A journey through some visual illusions show how a simple physical concept of human colour vision doesn’t work. It’s all about perception, not physics.
“A human observer is able to recognise the colour of objects irrespective of the light used to illuminate the objects.” “Colour constancy does not exist in humans.” Which is right?
It was part of the folklore of women’s fashion in the 20th century, but had been embraced by the French Impressionists. Here’s why and how.
What do paintings look like to someone with deuteranopia? Why do great paintings ‘draw’ the eye? Do we see the colours the artist intended? And how many words for blue are in Ukrainian?
With its origins in the old rivalry between form and colour, Divisionism was the concept of scientific painting in the mind of Georges Seurat.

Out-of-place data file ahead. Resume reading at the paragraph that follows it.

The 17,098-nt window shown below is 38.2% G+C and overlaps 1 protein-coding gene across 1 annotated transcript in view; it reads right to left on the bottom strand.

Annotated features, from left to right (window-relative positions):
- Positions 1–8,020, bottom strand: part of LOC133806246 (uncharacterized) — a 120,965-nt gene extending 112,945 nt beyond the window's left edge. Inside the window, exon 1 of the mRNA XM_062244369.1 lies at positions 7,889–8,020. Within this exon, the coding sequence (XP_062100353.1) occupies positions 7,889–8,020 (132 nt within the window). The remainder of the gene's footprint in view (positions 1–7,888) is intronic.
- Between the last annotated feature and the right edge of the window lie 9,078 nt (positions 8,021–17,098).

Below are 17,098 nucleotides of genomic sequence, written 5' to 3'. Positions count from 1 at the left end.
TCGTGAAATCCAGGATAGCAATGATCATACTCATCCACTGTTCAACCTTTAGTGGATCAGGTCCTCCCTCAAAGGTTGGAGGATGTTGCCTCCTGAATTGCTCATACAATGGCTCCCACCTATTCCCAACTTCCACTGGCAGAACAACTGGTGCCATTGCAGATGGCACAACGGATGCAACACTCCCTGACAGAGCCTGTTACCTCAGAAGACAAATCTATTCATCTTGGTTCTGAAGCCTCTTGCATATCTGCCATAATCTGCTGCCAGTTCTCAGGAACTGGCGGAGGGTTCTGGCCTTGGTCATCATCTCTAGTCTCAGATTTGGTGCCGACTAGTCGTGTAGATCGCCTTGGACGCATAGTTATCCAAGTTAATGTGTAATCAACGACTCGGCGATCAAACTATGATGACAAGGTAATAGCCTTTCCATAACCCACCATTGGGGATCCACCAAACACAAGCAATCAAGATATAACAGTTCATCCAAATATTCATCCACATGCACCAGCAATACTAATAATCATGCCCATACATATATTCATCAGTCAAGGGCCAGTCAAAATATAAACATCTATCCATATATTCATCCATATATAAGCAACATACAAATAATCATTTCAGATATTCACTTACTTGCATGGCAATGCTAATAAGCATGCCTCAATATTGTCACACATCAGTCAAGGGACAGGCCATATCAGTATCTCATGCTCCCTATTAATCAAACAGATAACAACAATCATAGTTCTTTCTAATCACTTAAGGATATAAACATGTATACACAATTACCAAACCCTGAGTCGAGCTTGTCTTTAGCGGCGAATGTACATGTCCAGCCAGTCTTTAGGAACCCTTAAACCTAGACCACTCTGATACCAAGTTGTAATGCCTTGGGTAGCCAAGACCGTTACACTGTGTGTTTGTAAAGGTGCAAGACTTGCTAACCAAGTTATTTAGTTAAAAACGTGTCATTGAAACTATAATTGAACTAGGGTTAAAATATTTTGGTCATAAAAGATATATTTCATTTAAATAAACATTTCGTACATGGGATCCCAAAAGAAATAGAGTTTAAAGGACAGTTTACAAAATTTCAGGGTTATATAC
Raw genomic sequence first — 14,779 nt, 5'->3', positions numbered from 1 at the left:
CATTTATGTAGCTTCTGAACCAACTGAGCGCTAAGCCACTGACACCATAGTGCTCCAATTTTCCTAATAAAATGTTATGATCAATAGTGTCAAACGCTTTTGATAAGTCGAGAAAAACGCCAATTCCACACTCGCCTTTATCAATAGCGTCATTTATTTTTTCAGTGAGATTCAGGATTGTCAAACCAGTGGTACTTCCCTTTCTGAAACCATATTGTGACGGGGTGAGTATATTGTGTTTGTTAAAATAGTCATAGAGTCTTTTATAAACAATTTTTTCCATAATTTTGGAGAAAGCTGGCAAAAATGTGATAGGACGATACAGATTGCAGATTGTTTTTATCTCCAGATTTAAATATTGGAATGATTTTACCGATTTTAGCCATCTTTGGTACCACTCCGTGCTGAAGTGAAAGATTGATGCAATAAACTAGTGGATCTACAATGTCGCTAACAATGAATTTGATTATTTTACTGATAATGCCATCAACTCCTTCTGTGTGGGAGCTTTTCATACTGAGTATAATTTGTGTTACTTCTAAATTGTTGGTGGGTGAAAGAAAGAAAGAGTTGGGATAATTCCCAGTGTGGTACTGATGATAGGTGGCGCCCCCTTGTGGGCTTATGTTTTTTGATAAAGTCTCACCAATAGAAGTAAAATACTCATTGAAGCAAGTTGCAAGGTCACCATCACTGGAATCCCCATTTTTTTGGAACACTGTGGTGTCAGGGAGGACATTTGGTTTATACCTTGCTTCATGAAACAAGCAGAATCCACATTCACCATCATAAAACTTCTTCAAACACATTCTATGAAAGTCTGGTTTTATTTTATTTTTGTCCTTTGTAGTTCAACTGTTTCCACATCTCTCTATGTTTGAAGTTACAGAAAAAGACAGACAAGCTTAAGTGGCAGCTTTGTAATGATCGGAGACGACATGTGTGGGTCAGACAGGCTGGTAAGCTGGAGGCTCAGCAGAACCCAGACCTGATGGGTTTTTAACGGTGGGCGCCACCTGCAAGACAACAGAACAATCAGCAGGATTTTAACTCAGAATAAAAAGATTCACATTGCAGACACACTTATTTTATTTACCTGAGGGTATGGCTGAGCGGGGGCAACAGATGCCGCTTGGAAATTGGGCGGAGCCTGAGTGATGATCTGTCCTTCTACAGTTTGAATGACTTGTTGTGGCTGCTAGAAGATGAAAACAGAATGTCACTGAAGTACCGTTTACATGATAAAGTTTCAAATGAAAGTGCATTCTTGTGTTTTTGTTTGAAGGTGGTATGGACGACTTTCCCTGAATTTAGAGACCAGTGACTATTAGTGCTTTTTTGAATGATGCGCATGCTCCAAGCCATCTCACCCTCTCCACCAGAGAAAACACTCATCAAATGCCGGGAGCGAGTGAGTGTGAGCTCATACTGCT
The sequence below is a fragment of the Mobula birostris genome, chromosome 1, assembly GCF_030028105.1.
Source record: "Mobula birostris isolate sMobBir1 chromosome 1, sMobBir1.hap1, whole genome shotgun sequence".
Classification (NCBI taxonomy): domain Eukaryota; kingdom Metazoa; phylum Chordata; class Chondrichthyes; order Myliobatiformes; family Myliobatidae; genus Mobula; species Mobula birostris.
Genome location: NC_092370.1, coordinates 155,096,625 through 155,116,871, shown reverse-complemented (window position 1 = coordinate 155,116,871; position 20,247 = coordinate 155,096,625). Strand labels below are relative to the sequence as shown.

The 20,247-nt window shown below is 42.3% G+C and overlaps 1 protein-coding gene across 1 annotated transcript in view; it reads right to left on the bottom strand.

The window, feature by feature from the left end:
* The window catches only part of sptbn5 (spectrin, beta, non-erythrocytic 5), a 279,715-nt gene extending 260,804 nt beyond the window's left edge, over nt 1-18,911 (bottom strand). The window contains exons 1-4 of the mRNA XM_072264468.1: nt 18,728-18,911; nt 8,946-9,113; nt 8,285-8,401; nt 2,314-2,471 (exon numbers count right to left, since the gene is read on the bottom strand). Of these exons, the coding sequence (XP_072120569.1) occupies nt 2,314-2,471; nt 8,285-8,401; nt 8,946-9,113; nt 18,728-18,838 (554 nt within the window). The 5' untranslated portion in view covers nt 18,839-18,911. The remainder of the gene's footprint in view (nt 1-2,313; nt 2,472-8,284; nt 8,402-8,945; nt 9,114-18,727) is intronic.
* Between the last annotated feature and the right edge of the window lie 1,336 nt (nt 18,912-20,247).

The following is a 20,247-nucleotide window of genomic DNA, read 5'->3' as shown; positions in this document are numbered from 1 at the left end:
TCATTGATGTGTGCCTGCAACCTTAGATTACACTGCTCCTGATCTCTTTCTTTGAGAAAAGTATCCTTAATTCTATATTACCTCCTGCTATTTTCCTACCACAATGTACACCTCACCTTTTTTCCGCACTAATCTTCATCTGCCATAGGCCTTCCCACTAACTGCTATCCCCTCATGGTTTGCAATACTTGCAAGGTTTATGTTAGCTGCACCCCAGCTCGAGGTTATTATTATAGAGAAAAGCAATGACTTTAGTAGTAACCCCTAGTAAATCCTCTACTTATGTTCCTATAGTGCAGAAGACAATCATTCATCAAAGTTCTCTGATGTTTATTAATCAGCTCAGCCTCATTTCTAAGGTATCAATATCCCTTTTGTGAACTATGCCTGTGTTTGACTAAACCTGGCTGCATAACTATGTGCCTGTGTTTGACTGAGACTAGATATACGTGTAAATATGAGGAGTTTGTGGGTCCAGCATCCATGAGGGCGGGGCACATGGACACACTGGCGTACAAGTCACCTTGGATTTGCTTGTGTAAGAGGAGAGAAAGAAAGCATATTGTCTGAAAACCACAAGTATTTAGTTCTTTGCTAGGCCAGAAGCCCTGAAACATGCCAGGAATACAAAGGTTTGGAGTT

From linear perspective projection, synthetic pigments like Prussian Blue, and colour theory, to the first new painting medium since oils, science and painting have developed together.
How he became interested in colour, and how he developed his colour system – which remains one of the most widely-used colour ordering systems.
A brief look at the history of colour ordering, and colour systems, as an introduction to the pioneering work of Albert Henry Munsell.
Painting is about form, light, and colour. Here is a short summary of the practical points developed in the previous articles on colour.
How pigments work, and some of their practical problems.